The visible hand in economics

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Posted on: January 13, 2008

Dwindling natural resources and increasing consumption are global problems that get plenty of airtime these days. So where do all the metals extracted and ‘consumed’ go? Well, apparently they end up in dumps in Japan:

Despite perception of Japan being short of natural resources, “urban mines” mean the country actually possesses world-leading amounts of rare metals such as gold, silver, lead and indium… in discarded items such as cars or electrical equipment. Japan’s urban mines contain about 61 percent of known natural indium reserves, 22 percent of natural silver reserves, 16 percent of natural gold reserves and 10 percent of natural lead reserves.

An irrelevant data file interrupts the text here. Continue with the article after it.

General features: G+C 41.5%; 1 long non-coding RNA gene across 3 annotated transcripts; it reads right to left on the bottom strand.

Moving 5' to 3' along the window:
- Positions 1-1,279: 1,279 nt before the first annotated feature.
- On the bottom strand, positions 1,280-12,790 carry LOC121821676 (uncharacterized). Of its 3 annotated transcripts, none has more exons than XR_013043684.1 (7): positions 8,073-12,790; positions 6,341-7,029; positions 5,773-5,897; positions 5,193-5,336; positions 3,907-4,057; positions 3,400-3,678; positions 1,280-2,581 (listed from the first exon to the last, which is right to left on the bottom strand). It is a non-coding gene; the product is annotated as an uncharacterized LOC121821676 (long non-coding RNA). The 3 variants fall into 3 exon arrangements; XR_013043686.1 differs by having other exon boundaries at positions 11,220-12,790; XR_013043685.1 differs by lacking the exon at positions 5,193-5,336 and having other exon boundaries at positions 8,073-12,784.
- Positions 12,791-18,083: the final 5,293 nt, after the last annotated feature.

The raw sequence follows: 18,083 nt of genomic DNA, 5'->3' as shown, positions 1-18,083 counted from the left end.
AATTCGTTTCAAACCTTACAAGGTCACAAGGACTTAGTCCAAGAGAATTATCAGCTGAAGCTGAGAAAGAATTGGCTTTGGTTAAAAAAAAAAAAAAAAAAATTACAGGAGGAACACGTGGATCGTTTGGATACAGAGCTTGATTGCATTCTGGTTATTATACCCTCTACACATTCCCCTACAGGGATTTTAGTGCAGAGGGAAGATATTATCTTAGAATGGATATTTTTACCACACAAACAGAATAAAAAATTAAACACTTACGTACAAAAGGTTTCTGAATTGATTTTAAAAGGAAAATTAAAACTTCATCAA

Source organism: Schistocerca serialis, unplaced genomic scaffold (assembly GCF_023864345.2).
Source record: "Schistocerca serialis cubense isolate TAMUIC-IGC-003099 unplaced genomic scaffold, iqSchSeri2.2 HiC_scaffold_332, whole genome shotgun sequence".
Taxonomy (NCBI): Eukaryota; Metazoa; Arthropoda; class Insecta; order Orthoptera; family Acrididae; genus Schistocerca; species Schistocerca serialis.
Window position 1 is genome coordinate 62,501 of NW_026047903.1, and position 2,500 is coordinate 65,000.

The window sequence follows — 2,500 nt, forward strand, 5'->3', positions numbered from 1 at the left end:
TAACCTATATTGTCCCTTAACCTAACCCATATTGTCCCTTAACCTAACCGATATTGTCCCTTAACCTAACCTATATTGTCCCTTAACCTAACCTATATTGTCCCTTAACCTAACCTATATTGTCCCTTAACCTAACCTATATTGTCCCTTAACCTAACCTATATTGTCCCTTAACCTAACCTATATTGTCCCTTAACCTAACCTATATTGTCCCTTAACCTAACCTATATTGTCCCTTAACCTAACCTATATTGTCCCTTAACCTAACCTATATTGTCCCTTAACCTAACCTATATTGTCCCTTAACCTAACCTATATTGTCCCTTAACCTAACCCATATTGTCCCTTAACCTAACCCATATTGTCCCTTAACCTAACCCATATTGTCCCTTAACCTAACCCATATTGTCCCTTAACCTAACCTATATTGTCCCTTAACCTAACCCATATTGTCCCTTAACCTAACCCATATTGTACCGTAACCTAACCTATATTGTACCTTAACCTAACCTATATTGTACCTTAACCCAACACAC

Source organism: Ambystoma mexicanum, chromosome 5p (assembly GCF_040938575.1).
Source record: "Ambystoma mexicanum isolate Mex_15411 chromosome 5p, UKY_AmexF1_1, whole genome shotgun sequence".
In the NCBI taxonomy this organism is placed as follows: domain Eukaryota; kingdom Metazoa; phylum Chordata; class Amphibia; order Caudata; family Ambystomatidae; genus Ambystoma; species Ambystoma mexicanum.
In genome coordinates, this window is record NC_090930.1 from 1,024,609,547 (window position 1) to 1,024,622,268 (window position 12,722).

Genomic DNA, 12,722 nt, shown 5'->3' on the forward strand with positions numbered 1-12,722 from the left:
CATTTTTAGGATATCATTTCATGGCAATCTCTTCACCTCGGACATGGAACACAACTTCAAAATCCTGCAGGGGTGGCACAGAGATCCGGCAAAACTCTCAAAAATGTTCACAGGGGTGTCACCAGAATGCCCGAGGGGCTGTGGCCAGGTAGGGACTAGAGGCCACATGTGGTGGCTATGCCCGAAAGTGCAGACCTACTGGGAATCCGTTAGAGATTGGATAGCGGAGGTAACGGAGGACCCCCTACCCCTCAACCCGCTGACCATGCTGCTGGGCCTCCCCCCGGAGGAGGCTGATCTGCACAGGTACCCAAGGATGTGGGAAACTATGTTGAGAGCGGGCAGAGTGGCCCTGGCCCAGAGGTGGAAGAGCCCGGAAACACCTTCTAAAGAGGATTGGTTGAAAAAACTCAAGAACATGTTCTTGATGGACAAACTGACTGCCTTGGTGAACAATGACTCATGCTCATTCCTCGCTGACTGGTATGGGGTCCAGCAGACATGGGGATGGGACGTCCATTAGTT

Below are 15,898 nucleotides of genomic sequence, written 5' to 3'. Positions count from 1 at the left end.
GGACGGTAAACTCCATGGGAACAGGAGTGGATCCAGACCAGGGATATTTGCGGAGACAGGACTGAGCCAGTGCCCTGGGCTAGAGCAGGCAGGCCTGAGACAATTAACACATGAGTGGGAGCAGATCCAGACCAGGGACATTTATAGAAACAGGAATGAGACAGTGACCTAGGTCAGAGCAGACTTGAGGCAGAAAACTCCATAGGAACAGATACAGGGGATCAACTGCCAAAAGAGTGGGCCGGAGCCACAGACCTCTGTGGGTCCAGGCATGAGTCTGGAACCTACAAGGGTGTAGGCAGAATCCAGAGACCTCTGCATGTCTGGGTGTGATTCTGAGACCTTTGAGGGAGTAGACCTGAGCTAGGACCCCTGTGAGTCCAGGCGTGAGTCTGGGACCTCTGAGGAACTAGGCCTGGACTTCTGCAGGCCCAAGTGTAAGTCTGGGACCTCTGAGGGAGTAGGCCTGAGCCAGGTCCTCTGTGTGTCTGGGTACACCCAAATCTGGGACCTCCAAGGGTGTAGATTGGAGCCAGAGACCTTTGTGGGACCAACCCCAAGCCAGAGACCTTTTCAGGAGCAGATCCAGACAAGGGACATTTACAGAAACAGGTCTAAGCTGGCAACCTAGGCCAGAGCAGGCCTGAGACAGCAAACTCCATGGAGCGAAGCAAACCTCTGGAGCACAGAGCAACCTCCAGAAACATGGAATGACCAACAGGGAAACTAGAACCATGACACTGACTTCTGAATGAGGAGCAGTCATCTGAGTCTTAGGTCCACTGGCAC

It appears that reserves of extractable resources are being taken from the ground, often in the third world, and ending up in dumps in developed nations. At some stage it will become cheaper to recover and recycle the material from the dumps than to extract the last of the reserves in the ground. What happens then to the African economies that presently rely heavily on their plentiful mineral reserves? Will we eventually see the contents of developed nations’ urban dumps shipped back to developing nations, where labour is cheap, to be recycled?

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